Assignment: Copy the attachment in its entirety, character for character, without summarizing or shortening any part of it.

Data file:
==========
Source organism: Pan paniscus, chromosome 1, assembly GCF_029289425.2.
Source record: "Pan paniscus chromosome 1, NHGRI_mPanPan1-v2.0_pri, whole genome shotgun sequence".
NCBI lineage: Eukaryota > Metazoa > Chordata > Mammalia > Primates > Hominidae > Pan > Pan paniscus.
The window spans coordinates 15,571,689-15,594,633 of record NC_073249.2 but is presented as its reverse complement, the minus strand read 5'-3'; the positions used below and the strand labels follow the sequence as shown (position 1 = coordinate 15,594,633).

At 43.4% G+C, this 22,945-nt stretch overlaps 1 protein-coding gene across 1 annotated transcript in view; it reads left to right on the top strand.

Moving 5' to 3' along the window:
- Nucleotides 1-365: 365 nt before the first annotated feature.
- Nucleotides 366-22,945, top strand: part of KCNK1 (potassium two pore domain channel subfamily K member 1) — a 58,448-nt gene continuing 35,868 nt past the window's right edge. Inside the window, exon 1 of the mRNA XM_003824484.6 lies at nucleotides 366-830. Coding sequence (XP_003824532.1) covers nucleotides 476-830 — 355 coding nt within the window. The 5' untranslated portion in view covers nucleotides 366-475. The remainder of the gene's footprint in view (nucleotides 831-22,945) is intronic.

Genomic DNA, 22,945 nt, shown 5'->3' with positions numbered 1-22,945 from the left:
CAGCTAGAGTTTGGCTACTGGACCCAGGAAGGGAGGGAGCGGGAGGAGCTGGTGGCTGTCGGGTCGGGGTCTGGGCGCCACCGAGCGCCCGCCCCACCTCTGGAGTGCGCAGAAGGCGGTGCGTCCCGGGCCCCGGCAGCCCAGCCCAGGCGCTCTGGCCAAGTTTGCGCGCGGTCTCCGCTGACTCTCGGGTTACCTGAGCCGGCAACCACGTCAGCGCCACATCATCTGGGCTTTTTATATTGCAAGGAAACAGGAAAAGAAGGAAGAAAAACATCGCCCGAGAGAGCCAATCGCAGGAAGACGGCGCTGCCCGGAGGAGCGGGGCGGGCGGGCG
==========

Source organism: Pan paniscus, chromosome 1, assembly GCF_029289425.2.
Source record: "Pan paniscus chromosome 1, NHGRI_mPanPan1-v2.0_pri, whole genome shotgun sequence".
NCBI lineage: Eukaryota > Metazoa > Chordata > Mammalia > Primates > Hominidae > Pan > Pan paniscus.
The window spans coordinates 15,571,689-15,594,633 of record NC_073249.2 but is presented as its reverse complement, the minus strand read 5'-3'; the positions used below and the strand labels follow the sequence as shown (position 1 = coordinate 15,594,633).

At 43.4% G+C, this 22,945-nt stretch overlaps 1 protein-coding gene across 1 annotated transcript in view; it reads left to right on the top strand.

Moving 5' to 3' along the window:
- Nucleotides 1-365: 365 nt before the first annotated feature.
- Nucleotides 366-22,945, top strand: part of KCNK1 (potassium two pore domain channel subfamily K member 1) — a 58,448-nt gene continuing 35,868 nt past the window's right edge. Inside the window, exon 1 of the mRNA XM_003824484.6 lies at nucleotides 366-830. Coding sequence (XP_003824532.1) covers nucleotides 476-830 — 355 coding nt within the window. The 5' untranslated portion in view covers nucleotides 366-475. The remainder of the gene's footprint in view (nucleotides 831-22,945) is intronic.

Genomic DNA, 22,945 nt, shown 5'->3' with positions numbered 1-22,945 from the left:
CAGCTAGAGTTTGGCTACTGGACCCAGGAAGGGAGGGAGCGGGAGGAGCTGGTGGCTGTCGGGTCGGGGTCTGGGCGCCACCGAGCGCCCGCCCCACCTCTGGAGTGCGCAGAAGGCGGTGCGTCCCGGGCCCCGGCAGCCCAGCCCAGGCGCTCTGGCCAAGTTTGCGCGCGGTCTCCGCTGACTCTCGGGTTACCTGAGCCGGCAACCACGTCAGCGCCACATCATCTGGGCTTTTTATATTGCAAGGAAACAGGAAAAGAAGGAAGAAAAACATCGCCCGAGAGAGCCAATCGCAGGAAGACGGCGCTGCCCGGAGGAGCGGGGCGGGCGGGCG